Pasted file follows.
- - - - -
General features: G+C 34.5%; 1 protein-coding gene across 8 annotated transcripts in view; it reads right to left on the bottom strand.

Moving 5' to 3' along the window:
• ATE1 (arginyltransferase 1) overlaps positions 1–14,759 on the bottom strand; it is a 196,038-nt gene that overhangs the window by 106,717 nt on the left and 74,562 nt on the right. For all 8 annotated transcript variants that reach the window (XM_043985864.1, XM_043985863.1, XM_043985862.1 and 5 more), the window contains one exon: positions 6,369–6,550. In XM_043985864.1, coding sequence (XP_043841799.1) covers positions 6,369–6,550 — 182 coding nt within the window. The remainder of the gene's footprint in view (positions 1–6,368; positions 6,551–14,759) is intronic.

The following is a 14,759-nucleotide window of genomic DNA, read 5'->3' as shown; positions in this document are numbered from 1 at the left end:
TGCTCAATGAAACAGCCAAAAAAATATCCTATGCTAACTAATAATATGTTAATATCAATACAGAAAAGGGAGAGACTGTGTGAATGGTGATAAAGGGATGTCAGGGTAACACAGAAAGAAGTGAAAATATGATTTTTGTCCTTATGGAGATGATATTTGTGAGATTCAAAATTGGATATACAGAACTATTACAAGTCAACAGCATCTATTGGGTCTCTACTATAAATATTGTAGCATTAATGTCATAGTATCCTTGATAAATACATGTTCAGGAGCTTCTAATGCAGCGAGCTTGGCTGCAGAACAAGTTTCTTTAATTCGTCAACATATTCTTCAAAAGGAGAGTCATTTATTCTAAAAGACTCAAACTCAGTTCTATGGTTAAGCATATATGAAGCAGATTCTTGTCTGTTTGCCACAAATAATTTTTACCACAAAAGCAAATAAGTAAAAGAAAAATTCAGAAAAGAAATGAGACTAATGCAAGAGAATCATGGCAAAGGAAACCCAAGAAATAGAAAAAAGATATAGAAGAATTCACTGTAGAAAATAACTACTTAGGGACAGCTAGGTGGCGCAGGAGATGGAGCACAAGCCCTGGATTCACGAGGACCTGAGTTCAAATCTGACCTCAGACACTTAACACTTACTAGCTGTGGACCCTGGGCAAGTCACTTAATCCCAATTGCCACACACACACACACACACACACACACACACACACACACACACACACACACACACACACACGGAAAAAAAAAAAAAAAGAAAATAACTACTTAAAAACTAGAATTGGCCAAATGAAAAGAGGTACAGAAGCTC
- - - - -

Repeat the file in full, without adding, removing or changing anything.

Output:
General features: G+C 34.5%; 1 protein-coding gene across 8 annotated transcripts in view; it reads right to left on the bottom strand.

Moving 5' to 3' along the window:
• ATE1 (arginyltransferase 1) overlaps positions 1–14,759 on the bottom strand; it is a 196,038-nt gene that overhangs the window by 106,717 nt on the left and 74,562 nt on the right. For all 8 annotated transcript variants that reach the window (XM_043985864.1, XM_043985863.1, XM_043985862.1 and 5 more), the window contains one exon: positions 6,369–6,550. In XM_043985864.1, coding sequence (XP_043841799.1) covers positions 6,369–6,550 — 182 coding nt within the window. The remainder of the gene's footprint in view (positions 1–6,368; positions 6,551–14,759) is intronic.

The following is a 14,759-nucleotide window of genomic DNA, read 5'->3' as shown; positions in this document are numbered from 1 at the left end:
TGCTCAATGAAACAGCCAAAAAAATATCCTATGCTAACTAATAATATGTTAATATCAATACAGAAAAGGGAGAGACTGTGTGAATGGTGATAAAGGGATGTCAGGGTAACACAGAAAGAAGTGAAAATATGATTTTTGTCCTTATGGAGATGATATTTGTGAGATTCAAAATTGGATATACAGAACTATTACAAGTCAACAGCATCTATTGGGTCTCTACTATAAATATTGTAGCATTAATGTCATAGTATCCTTGATAAATACATGTTCAGGAGCTTCTAATGCAGCGAGCTTGGCTGCAGAACAAGTTTCTTTAATTCGTCAACATATTCTTCAAAAGGAGAGTCATTTATTCTAAAAGACTCAAACTCAGTTCTATGGTTAAGCATATATGAAGCAGATTCTTGTCTGTTTGCCACAAATAATTTTTACCACAAAAGCAAATAAGTAAAAGAAAAATTCAGAAAAGAAATGAGACTAATGCAAGAGAATCATGGCAAAGGAAACCCAAGAAATAGAAAAAAGATATAGAAGAATTCACTGTAGAAAATAACTACTTAGGGACAGCTAGGTGGCGCAGGAGATGGAGCACAAGCCCTGGATTCACGAGGACCTGAGTTCAAATCTGACCTCAGACACTTAACACTTACTAGCTGTGGACCCTGGGCAAGTCACTTAATCCCAATTGCCACACACACACACACACACACACACACACACACACACACACACACACACACACACACACACGGAAAAAAAAAAAAAAAGAAAATAACTACTTAAAAACTAGAATTGGCCAAATGAAAAGAGGTACAGAAGCTC